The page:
Glycol may not appear to be too dirty
Autoxidation is a form of continuing chemical degradation.
5.13 Troubleshooting
5.13.1 General Considerations
The most obvious indication of a unit malfunction is high water content (dew point) of the outlet stream. High water content is brought about by:
Insufficient glycol circulation
Insufficient reconcentration of the glycol
These problems can be caused by a variety of contributing factors such as mechanical causes or existing operating conditions for which the equipment was not designed

5.13.2 Main approach to troubleshooting:
Determine the approximate date/time at which the problem became apparent.
List Changes
Inventory any changes (things that happened differently than usual). Look for what is different.
Production changes
Operational changes
Maintenance and Repairs
Investigate by process of elimination reduce the list of changes to determine the factor or factors that manifest the problem.

5.13.3 High Dew Points Insufficient Glycol Circulation
If there is insufficient glycol circulation, check heat exchangers and glycol piping for restrictions or plugging.
On an electric driven piston pump:
Check flow rate indicator (if present) to insure proper glycol circulation. If flow rate indicator is not present, verify circulation rate by closing the glycol discharge valve from the contactor and timing the fill rate in the gauge column.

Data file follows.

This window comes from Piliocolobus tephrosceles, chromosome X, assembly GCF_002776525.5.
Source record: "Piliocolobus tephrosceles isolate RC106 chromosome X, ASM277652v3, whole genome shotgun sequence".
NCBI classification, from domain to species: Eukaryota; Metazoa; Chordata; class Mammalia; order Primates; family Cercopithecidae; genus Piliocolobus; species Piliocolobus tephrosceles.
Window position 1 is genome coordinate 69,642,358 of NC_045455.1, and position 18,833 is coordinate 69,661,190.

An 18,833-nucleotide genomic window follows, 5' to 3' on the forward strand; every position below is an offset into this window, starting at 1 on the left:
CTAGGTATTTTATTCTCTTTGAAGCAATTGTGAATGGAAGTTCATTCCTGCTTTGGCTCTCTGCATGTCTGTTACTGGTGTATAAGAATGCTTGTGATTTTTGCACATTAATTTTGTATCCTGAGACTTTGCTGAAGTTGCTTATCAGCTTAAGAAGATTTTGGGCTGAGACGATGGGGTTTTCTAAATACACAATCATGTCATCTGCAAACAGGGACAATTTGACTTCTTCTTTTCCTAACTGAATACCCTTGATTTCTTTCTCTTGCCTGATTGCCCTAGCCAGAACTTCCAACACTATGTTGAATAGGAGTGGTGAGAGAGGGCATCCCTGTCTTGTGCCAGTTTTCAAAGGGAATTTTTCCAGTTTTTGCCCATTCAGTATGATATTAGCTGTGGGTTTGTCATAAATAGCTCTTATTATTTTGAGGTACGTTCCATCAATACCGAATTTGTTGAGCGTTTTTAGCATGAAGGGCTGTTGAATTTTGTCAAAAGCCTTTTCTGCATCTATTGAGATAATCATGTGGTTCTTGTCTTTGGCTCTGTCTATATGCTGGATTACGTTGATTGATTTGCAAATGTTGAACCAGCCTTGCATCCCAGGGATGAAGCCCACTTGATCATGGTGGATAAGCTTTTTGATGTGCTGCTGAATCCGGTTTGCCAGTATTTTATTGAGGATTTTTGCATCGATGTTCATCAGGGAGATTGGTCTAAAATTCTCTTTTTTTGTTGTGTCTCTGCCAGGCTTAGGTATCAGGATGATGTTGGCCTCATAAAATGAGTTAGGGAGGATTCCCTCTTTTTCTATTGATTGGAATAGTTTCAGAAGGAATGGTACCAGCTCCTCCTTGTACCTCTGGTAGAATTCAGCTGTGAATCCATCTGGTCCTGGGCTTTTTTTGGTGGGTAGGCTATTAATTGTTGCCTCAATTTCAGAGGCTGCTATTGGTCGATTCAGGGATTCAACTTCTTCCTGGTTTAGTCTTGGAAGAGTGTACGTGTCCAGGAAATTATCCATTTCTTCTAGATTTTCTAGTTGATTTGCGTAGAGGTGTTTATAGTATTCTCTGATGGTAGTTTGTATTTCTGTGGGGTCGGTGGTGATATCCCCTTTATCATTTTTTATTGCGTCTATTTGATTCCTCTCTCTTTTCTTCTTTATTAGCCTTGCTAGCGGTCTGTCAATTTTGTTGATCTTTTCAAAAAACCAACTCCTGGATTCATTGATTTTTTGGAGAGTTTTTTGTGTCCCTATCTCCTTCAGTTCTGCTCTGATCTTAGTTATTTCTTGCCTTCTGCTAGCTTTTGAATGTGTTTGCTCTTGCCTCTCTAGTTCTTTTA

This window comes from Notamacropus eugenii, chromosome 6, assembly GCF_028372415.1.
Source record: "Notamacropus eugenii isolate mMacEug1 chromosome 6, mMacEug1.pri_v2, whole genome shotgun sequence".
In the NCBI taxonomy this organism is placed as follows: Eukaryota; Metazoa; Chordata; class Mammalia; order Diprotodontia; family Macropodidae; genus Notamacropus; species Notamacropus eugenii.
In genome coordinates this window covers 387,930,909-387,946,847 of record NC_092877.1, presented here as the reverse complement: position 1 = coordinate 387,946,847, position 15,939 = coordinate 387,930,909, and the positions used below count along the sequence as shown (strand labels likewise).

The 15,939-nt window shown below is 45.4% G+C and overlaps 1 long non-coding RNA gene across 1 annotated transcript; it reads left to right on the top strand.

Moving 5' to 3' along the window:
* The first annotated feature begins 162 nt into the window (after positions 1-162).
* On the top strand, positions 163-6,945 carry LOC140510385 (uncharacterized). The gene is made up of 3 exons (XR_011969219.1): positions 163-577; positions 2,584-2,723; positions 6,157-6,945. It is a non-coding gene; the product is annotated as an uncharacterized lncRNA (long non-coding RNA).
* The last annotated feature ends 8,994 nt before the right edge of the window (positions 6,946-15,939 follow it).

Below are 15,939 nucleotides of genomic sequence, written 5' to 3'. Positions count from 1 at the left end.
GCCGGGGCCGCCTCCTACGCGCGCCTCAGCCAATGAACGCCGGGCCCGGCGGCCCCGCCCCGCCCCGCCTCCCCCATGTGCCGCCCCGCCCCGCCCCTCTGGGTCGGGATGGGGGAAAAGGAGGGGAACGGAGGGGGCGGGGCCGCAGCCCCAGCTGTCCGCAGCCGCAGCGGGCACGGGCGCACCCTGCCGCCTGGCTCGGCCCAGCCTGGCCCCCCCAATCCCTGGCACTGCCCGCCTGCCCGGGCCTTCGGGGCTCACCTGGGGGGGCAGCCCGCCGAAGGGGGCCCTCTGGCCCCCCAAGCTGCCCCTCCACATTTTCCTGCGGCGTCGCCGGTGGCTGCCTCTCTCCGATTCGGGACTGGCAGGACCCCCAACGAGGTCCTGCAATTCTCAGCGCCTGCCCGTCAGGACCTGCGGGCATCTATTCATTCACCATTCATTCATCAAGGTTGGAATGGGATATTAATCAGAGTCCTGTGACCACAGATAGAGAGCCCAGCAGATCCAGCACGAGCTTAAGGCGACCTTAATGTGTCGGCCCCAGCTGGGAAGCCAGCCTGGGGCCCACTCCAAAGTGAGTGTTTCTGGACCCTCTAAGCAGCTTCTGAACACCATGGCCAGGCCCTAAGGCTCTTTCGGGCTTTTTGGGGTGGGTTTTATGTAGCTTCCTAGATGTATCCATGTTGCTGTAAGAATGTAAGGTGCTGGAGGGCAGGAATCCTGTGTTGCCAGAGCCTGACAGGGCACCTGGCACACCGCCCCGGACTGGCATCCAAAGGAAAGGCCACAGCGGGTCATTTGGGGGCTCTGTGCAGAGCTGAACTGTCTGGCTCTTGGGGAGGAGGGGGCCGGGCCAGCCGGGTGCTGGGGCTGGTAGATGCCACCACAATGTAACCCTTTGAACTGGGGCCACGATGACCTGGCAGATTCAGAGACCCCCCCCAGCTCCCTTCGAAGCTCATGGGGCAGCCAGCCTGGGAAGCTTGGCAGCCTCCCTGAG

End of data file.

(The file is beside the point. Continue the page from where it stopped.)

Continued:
Check high-pressure dry-glycol bypass valve. Close if necessary.
Check pump prime by shutting pump down, closing the discharge valve, opening the bypass valve and restarting the pump. Allow to run briefly under no load through the bypass line to remove any trapped gas in the pump.
On glycol-gas powered pumps:
Close dry discharge valve. If pump continues to run, open dry discharge bleed valve and allow running a few strokes. Once all gas is purged from put, close the bleed valve. If pump continues to run, discontinue use and send in for repair. If pump will not prime, but continues to run gas through the dry discharge bleed valve then:
Check pump suction strainer for plugging.
Check glycol level in surge tank. Insufficient Reconcentration
Verify reconcentration temperature with test thermometer (3500 to 400 0F). Raise temperature if necessary.